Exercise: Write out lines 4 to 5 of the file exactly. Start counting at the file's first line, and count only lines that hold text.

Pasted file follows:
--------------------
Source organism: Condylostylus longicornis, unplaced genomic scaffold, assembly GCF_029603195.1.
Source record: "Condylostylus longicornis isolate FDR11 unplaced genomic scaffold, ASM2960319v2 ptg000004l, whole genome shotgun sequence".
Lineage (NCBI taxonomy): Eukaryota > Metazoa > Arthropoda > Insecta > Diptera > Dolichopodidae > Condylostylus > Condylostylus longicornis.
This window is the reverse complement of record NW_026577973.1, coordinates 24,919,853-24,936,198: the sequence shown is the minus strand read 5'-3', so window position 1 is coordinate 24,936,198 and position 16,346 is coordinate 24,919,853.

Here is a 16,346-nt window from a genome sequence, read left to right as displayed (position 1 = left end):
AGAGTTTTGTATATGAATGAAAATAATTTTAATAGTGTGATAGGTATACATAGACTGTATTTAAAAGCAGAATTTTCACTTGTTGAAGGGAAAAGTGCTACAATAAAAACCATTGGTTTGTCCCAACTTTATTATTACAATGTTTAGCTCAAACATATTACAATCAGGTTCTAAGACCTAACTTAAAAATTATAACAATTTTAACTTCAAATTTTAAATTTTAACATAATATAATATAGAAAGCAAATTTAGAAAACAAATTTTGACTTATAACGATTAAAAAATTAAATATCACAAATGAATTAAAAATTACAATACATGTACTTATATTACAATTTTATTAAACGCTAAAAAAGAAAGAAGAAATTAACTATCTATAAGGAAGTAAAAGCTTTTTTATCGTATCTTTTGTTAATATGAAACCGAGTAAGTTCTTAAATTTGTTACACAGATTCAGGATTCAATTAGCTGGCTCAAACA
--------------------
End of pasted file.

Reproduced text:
This window is the reverse complement of record NW_026577973.1, coordinates 24,919,853-24,936,198: the sequence shown is the minus strand read 5'-3', so window position 1 is coordinate 24,936,198 and position 16,346 is coordinate 24,919,853.

Here is a 16,346-nt window from a genome sequence, read left to right as displayed (position 1 = left end):